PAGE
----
High volume in the Holy Land

Lively local reggae scene hosts dub legend Steve Gibbs.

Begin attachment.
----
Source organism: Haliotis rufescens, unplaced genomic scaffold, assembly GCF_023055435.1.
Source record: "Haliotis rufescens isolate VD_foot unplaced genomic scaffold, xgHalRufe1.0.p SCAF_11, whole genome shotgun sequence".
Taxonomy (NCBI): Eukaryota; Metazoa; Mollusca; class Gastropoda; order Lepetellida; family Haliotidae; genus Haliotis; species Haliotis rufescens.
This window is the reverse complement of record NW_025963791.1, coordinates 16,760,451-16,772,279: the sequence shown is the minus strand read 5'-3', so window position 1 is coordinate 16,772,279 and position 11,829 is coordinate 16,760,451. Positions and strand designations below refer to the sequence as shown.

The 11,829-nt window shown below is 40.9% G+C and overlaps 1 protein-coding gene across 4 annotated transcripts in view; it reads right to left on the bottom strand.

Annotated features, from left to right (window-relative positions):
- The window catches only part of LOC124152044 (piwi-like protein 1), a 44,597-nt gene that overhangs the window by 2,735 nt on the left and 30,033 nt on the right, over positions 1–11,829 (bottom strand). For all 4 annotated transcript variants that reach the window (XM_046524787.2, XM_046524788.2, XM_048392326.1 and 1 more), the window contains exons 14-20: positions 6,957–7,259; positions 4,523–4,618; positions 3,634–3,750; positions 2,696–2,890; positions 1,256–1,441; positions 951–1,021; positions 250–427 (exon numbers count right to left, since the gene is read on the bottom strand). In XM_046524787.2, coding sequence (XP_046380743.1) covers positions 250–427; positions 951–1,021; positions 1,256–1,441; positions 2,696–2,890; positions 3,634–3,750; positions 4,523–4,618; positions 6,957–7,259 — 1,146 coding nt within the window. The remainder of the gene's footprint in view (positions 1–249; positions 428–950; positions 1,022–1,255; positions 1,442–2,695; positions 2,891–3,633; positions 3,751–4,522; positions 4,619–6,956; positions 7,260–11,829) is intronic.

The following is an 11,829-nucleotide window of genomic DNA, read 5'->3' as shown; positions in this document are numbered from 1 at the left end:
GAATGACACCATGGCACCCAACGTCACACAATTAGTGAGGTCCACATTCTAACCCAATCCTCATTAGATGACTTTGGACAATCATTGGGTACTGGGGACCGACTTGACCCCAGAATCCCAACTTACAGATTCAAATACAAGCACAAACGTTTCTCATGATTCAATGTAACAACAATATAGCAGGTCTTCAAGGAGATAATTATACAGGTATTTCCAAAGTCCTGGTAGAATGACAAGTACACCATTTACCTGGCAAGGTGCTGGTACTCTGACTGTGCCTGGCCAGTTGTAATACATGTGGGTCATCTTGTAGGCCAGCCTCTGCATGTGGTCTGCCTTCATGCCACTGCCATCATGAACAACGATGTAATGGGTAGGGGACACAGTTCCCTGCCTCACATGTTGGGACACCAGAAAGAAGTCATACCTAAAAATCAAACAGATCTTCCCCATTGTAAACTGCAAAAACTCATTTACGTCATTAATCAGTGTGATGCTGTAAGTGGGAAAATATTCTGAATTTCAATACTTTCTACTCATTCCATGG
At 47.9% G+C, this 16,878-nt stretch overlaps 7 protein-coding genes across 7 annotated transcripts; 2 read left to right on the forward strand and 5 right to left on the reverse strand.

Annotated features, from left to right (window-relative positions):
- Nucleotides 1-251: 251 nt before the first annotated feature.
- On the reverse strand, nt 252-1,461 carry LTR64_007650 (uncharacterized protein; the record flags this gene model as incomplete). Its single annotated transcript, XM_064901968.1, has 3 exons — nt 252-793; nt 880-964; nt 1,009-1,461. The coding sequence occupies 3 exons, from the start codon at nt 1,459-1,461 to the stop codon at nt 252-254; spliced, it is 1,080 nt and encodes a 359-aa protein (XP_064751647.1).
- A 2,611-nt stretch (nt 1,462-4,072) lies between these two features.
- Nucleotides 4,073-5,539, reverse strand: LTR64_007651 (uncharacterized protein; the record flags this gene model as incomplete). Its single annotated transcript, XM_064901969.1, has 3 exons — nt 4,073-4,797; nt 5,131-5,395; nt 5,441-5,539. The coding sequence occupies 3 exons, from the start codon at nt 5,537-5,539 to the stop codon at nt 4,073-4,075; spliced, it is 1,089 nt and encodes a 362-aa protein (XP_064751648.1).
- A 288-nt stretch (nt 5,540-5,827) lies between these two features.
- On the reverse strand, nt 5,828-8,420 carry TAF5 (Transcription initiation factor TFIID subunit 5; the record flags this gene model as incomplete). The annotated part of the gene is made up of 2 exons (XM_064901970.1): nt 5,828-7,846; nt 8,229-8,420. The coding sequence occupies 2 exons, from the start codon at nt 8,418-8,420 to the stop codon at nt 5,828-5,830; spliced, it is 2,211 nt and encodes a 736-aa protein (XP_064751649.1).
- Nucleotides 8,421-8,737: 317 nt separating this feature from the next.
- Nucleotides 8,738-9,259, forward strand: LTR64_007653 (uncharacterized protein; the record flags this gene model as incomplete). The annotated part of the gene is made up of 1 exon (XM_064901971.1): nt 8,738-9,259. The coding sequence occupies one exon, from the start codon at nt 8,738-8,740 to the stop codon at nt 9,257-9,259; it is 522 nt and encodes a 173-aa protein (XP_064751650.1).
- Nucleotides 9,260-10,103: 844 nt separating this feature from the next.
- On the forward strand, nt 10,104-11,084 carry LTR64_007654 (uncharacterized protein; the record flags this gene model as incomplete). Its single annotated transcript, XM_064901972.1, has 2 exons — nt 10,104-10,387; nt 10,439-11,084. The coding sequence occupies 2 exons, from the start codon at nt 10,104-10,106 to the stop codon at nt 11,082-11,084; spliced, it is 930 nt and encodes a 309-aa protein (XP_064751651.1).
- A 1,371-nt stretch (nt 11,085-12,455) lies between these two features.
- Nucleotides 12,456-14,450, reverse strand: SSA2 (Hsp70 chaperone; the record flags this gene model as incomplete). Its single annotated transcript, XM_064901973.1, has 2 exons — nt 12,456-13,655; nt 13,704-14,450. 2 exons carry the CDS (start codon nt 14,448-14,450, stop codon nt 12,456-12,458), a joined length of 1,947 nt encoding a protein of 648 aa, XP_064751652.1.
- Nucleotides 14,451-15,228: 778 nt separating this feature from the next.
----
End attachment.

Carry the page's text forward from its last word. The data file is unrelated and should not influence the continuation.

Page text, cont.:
It's fitting that one of Tel Aviv's loudest clubs is going to be hosting a performance from an artist who designs his music to be played at a seriously high volume. In their first ever visit to the Holy Land, England's Vibronics will be previewing their forthcoming album, UK Dub Story, at Tel Aviv's Koltura Club tonight (Friday). "I make our music for the bass-heavy sound systems that only really exist in the UK. So we go out to the frontiers, if you like, to bring the music to the people," explains Steve Gibbs, aka Steve Vibronics, the mastermind producer behind their rapid-fire dancefloor dub. The outfit, who have never played outside of Europe before, are excited about the prospect of performing in Israel. "I've heard about the history of reggae in Israel, and everyone comes back from shows there saying how good they were. From an artist's point of view, it's amazing to visit places like Jerusalem too," Gibbs told Billboard by phone from his studio in the multicultural city of Sheffield. Following a string of releases on the Universal Egg label, owned by reggae-trance act Zion Train, Gibbs decided to go it alone and set up his own Scoops label in 2000, named after the heavyweight "scooped" bass speakers typical of the dub sound systems that the Vibronics gear their music towards. Originally an off-shoot of 1970s reggae, dub has become a musical genre in its own right, discarding song lyrics and vocals for sub-sonic bass lines and spaced-out sound effects. "Reggae music originally comes from Jamaica, but dub finished there in the early Eighties, and it all came to London where British people got into it because it's crazy and psychedelic. It gradually seeped out from London, where there is a large Caribbean community, and spread over to Europe, which is where we now spend most of our time," says Gibbs, who has already toured in Germany, Italy and Russia this year. The Vibronics have previously worked with veteran Jamaican reggae vocalists including Ranking Joe, who performed in Israel last year, and will be coming to Israel with fresh UK-based singer, Madu, a regular in the Vibronics studio. Following the show, Gibbs will be giving a one-off workshop on digital music production techniques on Sunday (March 30) at Muzik, the School of Creation and Production in Tel Aviv, in conjunction with the British Council and the British Israeli Arts Training Scheme. "People that are interested in dub music might not realise that it moved out of Jamaica," Gibbs explains. "We want people to come and check out what the next generation are doing and hear their slant on the music." Tonight (Friday) Koltura Club, 154 Herzl, Tel Aviv, NIS 70 at the door or NIS 50 in advance from (07) 791-8883/2. The Muzik School is at 4 Ben Shemen Street; www.muzik.co.il